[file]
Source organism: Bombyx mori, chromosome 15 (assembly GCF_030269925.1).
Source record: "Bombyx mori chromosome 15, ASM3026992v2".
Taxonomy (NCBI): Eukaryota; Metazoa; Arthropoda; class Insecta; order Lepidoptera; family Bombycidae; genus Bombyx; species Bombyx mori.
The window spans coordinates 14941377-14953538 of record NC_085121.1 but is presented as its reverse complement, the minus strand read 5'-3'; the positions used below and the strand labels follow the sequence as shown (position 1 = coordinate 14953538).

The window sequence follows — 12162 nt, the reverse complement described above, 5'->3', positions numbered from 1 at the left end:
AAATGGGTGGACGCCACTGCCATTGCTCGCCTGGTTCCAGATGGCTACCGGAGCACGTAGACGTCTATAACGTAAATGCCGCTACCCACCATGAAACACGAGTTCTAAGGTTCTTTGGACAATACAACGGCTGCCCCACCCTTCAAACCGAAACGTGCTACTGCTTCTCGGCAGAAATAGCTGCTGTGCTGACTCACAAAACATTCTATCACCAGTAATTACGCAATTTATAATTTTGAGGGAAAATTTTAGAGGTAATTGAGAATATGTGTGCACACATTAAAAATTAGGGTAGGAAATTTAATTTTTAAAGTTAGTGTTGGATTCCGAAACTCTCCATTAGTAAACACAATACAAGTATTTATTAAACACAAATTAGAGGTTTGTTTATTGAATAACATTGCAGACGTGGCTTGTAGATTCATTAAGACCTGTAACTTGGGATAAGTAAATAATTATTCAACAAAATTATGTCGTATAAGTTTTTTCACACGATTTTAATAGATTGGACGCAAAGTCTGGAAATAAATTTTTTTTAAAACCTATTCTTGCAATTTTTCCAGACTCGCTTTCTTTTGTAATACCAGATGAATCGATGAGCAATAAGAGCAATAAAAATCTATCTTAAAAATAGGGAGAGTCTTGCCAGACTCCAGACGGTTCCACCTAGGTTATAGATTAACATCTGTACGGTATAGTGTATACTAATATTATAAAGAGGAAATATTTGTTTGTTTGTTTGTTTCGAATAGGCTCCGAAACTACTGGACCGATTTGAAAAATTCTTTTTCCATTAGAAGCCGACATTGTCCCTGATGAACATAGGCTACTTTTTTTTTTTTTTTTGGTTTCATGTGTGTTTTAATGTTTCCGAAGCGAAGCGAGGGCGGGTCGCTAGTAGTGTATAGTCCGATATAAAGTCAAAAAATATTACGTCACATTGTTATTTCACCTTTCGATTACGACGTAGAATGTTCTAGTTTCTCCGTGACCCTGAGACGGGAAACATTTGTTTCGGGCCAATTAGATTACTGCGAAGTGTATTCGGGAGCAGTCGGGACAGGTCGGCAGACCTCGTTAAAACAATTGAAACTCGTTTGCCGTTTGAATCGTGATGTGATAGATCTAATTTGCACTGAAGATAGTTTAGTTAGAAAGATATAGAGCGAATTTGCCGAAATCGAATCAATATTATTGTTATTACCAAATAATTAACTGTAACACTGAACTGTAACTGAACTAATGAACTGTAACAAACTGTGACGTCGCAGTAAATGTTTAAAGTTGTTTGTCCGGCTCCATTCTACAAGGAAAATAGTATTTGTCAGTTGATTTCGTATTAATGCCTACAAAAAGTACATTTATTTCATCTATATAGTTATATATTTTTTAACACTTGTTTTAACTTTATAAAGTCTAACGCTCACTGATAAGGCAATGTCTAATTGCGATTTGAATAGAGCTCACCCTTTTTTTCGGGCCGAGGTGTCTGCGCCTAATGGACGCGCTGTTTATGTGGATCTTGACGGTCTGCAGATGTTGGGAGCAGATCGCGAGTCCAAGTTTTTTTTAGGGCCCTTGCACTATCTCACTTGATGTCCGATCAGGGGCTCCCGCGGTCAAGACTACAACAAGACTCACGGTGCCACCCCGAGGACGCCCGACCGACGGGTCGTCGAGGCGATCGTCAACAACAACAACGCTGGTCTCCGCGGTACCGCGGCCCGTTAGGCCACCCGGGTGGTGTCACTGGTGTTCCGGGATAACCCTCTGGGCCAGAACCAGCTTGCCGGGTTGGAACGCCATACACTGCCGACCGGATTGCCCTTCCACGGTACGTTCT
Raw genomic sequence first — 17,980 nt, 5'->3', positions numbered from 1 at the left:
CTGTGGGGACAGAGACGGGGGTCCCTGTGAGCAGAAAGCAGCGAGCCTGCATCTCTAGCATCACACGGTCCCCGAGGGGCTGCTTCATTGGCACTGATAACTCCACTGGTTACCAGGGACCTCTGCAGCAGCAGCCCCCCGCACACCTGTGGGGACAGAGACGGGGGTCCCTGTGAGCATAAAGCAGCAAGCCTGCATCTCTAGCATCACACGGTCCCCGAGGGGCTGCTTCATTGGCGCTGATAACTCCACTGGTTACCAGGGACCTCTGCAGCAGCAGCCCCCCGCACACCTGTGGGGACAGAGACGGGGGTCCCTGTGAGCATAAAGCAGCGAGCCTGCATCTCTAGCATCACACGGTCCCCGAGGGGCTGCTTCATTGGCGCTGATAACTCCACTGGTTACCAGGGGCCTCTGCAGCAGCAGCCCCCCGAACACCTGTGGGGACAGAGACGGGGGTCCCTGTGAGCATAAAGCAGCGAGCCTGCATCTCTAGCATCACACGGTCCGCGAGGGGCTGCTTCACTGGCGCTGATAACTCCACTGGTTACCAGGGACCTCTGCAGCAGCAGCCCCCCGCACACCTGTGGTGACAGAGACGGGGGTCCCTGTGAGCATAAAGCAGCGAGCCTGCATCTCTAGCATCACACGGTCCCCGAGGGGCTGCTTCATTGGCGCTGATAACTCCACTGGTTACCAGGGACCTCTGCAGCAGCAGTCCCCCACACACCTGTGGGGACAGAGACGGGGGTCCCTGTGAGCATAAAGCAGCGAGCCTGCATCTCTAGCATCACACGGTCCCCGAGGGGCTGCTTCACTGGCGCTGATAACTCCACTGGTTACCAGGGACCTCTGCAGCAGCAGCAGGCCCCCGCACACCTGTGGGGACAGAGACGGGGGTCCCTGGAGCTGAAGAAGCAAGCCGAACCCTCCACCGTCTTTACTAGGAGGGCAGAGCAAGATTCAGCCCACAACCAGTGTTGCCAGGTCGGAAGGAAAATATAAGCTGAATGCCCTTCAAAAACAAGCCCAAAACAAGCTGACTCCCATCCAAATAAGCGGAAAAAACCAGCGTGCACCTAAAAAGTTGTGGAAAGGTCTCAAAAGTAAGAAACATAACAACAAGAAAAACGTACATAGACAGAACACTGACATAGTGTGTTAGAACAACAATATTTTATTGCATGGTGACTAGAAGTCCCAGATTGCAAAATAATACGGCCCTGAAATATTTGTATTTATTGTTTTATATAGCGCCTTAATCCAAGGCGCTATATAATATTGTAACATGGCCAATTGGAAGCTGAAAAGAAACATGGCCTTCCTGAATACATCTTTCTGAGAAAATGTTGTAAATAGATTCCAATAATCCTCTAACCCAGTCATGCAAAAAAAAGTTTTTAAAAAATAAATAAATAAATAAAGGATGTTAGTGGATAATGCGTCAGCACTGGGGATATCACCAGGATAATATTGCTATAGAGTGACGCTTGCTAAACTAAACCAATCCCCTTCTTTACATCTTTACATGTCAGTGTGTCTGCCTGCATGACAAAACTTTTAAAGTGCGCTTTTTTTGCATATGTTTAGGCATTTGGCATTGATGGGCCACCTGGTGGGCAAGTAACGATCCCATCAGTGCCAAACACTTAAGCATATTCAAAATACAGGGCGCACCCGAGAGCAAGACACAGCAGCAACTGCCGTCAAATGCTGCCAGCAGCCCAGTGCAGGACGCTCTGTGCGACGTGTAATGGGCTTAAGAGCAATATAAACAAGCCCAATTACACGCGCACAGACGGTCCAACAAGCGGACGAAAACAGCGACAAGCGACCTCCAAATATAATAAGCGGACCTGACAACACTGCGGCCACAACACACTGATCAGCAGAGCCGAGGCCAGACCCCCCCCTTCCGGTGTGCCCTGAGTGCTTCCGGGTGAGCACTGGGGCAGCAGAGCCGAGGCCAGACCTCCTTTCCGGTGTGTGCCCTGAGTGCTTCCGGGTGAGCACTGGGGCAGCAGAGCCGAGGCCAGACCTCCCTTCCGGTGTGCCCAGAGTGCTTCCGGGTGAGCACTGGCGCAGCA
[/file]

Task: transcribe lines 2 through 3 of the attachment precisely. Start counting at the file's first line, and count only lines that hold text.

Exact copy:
Source record: "Bombyx mori chromosome 15, ASM3026992v2".
Taxonomy (NCBI): Eukaryota; Metazoa; Arthropoda; class Insecta; order Lepidoptera; family Bombycidae; genus Bombyx; species Bombyx mori.